by Brenon Daly
Fittingly enough, there are two main types of ‘dual tracks.’ In most cases, dual track refers to a company simultaneously pursuing both the two exits available to startups, M&A and IPO. By keeping one foot on both roads to an exit, an in-demand startup can cultivate new sources of capital on Wall Street while, at the same time, pressuring any acquirer to effectively outbid the public market. Assuming the laws of economics hold, when supply remains constant, any additional demand invariably boosts pricing.
There is also a smaller-scale version of that process, which happens at a level below Wall Street. In a ‘dual track lite,’ a startup also explores an outright sale and a capital raise at the same time. But in this case, the funding comes once again from private-market sources, such as VCs, rather than the public market.
Of course, to be able to effectively – and profitably – dual-track, a startup needs strong interest from the demand side, from both potential backers and potential buyers. And right now, no other segment of the enterprise IT market has more dollars available from both investors and acquirers than the information security (infosec) market.
When it comes to M&A, the 451 Research M&A KnowledgeBase shows acquirers pay two to three times higher valuations in infosec deals than they do in the overall broad market. (Since 2017, our data shows the prevailing multiple in infosec transaction at nearly 6x trailing sales.) And for those security startups pursuing the other track (funding), there is an unprecedented amount of money available from VCs. In just the past month, for instance, we’ve seen big-money fundings for infosec startups, including:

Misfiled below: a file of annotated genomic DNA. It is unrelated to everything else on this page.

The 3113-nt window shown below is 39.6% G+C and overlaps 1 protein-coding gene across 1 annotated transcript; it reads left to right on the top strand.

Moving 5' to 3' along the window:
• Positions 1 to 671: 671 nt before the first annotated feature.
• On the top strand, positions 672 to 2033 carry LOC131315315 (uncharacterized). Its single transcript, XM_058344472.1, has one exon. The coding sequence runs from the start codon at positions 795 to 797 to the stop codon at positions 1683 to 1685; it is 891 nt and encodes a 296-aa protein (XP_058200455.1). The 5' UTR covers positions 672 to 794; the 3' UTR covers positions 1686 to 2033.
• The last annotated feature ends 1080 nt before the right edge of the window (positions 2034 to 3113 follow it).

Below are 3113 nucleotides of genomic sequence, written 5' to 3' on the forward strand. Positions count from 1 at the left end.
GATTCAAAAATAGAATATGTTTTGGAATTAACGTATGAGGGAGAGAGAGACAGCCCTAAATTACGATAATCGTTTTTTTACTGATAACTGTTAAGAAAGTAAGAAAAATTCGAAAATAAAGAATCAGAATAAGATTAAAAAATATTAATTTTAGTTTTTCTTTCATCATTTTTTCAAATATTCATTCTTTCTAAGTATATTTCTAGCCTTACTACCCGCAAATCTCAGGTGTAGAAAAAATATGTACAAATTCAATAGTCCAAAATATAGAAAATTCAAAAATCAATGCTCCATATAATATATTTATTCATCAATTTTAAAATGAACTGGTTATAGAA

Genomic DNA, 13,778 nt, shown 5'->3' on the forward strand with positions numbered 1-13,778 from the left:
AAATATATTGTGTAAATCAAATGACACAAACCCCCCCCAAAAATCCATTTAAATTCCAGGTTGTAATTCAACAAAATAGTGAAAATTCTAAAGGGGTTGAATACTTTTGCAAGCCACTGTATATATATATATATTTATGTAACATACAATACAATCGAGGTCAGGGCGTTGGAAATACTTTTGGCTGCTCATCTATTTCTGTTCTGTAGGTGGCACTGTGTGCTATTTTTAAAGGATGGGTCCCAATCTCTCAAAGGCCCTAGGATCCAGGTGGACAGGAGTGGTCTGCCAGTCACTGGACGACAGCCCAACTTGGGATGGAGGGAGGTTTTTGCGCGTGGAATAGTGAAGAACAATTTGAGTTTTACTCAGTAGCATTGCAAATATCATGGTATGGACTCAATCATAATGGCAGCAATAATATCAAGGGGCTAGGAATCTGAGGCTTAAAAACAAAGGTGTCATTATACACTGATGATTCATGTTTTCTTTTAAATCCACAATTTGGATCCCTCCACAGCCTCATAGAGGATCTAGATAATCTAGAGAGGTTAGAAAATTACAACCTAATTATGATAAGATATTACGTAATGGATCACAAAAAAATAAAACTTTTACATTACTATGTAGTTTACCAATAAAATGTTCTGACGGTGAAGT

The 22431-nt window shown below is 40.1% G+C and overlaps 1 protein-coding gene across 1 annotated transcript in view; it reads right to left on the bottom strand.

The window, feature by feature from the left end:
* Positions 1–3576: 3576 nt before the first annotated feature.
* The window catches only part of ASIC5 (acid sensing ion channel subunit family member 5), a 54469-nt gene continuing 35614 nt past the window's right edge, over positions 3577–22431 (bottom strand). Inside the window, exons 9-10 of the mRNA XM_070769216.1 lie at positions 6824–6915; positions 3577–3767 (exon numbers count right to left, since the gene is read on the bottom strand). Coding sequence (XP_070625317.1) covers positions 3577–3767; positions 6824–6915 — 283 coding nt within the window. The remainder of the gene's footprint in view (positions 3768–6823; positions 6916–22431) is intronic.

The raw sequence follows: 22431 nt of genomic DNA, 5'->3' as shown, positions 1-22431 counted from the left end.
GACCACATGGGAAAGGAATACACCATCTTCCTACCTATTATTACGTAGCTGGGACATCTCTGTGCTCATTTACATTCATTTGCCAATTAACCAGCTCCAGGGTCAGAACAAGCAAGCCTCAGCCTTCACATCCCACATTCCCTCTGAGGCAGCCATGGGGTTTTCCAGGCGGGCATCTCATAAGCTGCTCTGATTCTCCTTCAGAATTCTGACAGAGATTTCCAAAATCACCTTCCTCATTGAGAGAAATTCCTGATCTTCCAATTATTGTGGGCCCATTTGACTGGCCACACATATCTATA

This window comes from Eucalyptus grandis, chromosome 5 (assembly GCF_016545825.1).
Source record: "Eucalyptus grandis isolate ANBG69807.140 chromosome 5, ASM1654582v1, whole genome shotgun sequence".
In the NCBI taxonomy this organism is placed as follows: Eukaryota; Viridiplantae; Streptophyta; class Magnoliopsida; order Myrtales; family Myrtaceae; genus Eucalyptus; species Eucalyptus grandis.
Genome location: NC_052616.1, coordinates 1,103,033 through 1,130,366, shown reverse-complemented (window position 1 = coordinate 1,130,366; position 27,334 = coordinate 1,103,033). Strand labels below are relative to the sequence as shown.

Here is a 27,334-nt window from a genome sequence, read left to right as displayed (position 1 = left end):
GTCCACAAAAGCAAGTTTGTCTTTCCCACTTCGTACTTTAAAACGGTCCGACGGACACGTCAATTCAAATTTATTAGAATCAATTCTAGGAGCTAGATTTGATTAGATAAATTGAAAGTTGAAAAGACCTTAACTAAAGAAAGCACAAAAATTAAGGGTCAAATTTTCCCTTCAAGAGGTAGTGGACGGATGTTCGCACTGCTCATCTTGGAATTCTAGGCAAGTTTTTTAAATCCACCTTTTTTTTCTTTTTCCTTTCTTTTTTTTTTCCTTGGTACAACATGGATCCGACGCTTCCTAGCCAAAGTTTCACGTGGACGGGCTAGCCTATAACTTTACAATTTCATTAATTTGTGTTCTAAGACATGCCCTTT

$120m for SentinelOne. (Subscribers to the premium of 451 Research’s M&A KnowledgeBase can see our proprietary estimates for SentinelOne revenue from 2016-19.)
$100m for Auth0. (Subscribers to the premium of 451 Research’s M&A KnowledgeBase can see our proprietary estimates for Auth0 revenue from 2016-18.)
$100m for Vectra Networks. (Subscribers to the premium of 451 Research’s M&A KnowledgeBase can see our proprietary estimates for Vectra revenue from 2016-19.)
But this flood of VC money has skewed the dual track, highlighting just how inflated funding valuations have gotten recently. Consider the two different outcomes, separated by less than three years, for a pair of rival firms. At the end of May, Dashlane raised $110m. We would note that’s exactly the same amount of money that rival password manager LastPass got when it sold the whole company to LogMeIn in October 2015. All in, Dashlane’s funding valuation was roughly 5x richer than the terminal value of LastPass, according to our understanding.